Yes, this is my Big Chance to show everyone how insensitive I really am.
According to various news reports, roughly one billion people are glued to their TV screens as I type this, all engrossed in the spectacle of the rescue of 33 Chilean miners. Every TV channel save the Cartoon Network is relaying the images and providing breathless coverage. Every psychologist who isn't allergic to television makeup, everyone who has ever been within five miles of a mine and everyone who has ever been in any kind of dangerous situation is analyzing the event.
The "analysis" is beyond ridiculous. News anchors who know nothing about what's going on (you might say that about 90% of the subjects they cover) are opining about mining, geology and psychology as if they actually know something. Various shrinks -- who should damn well know better -- are talking about the miners' "problems" as if they had personally treated them for years.
PARENTHETICAL I'M-NO-MONSTER NOTE: I'm really happy for the miners and their families. I can't begin to imagine what they've gone through, and don't want to try. This is the closest thing imaginable to an ideal end to the situation.
But I think turning disaster into something closely approximating a sporting event is disgusting.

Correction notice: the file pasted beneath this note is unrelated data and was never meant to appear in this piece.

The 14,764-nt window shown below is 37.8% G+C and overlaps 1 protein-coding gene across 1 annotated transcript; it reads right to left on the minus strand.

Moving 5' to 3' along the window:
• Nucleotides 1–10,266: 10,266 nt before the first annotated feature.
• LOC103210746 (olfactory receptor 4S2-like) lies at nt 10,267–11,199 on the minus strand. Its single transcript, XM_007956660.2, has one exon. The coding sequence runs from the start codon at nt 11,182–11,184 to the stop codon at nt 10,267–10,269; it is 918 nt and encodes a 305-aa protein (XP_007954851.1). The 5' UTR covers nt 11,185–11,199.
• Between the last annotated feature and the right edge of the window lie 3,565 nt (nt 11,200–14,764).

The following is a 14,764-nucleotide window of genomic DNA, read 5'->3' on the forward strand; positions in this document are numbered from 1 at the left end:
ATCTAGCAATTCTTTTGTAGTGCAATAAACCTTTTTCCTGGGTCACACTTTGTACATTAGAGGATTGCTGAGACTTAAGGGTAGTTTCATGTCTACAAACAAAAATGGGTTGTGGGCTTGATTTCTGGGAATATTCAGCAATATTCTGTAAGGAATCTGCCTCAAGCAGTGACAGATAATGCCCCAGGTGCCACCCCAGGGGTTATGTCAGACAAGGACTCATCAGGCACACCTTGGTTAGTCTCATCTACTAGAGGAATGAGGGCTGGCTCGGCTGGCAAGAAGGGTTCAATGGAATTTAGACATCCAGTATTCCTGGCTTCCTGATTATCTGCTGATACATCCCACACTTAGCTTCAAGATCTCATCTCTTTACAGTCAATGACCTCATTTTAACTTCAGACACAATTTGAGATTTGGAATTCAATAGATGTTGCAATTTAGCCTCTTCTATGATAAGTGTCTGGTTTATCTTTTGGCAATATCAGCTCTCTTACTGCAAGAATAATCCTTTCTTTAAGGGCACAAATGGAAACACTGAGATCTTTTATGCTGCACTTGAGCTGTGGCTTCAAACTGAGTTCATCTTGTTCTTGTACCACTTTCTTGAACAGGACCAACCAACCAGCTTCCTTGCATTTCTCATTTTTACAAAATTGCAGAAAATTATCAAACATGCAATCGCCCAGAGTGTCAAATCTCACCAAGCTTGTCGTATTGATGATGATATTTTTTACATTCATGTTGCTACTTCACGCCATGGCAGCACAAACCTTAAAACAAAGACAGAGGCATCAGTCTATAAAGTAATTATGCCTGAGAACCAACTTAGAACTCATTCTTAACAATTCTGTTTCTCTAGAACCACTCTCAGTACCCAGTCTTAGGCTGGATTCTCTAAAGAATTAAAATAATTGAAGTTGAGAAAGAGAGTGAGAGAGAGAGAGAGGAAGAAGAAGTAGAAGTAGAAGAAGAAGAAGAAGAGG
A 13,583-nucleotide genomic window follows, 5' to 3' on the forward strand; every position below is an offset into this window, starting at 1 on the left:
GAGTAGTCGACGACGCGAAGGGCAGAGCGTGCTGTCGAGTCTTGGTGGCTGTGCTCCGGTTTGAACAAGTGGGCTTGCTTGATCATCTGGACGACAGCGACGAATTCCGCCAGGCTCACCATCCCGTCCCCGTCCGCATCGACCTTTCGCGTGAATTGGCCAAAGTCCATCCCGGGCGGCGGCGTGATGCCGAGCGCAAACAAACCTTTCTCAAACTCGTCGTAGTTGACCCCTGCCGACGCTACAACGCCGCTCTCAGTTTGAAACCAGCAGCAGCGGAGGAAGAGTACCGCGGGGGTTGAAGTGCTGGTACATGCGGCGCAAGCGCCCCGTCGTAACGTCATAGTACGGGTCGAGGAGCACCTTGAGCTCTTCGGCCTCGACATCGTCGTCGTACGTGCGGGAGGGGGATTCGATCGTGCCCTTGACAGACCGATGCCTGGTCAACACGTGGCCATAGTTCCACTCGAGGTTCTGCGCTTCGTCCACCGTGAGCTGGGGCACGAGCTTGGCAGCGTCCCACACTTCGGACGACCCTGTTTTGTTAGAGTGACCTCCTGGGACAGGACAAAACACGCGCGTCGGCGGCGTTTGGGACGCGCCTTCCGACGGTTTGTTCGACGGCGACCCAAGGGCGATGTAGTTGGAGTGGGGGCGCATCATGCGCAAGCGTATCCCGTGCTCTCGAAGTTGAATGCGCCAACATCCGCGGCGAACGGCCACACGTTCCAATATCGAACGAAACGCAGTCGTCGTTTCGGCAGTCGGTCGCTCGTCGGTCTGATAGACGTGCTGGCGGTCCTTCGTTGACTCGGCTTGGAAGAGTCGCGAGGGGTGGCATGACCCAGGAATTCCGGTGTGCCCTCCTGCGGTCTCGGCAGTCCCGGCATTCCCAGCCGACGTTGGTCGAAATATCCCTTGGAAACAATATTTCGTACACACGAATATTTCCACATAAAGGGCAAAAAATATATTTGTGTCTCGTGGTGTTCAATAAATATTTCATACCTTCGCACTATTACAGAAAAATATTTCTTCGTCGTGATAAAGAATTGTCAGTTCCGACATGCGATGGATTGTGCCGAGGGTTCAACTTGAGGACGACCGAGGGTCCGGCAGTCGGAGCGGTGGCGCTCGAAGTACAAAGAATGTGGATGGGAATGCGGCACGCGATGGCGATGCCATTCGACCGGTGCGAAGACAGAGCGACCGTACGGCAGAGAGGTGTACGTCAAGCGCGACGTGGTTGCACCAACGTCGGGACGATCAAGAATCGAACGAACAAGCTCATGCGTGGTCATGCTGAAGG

ANNOUNCER: "We're waiting for Number 16 to come up now!"
ON-SCENE REPORTER: "Yes, Daniel Silva, age 27, is stepping out of the capsule now!" (sounds of applause, cheers in background)
Fortunately, the miners have apparently spoken to some kind of consultant who has advised them on what to say when the Worldwide Microphone is thrust into their collective faces. They may have landed a book deal, too.
Tragedy as a Made-For-TV Event.
Maybe I am an insensitive jerk. But apparently breathing a sigh of relief that 33 people were rescued from a tragedy isn't enough. No, you have to participate, have to watch the whole thing, talk about it* and treat the rescue as if it were an event of the magnitude of the first Moon landing (I didn't make that up; some TV nitwit said it), make 33 ordinary human beings, humans with strengths and weaknesses, into saints.
The best part of the whole thing? In a few hours, the rescue will be over, and 33 humans will be with their families and friends.
The worst part of the whole thing? In a few hours, the rescue will be over, and the media leeches will have to find yet another tragedy to feed from.
As my journalism prof used to say: "If it bleeds, it leads."
The Cartoon Network is looking better and better, Jim.
* I'm talking about it. Or at least writing about it. Guilty as charged.
1 hour ago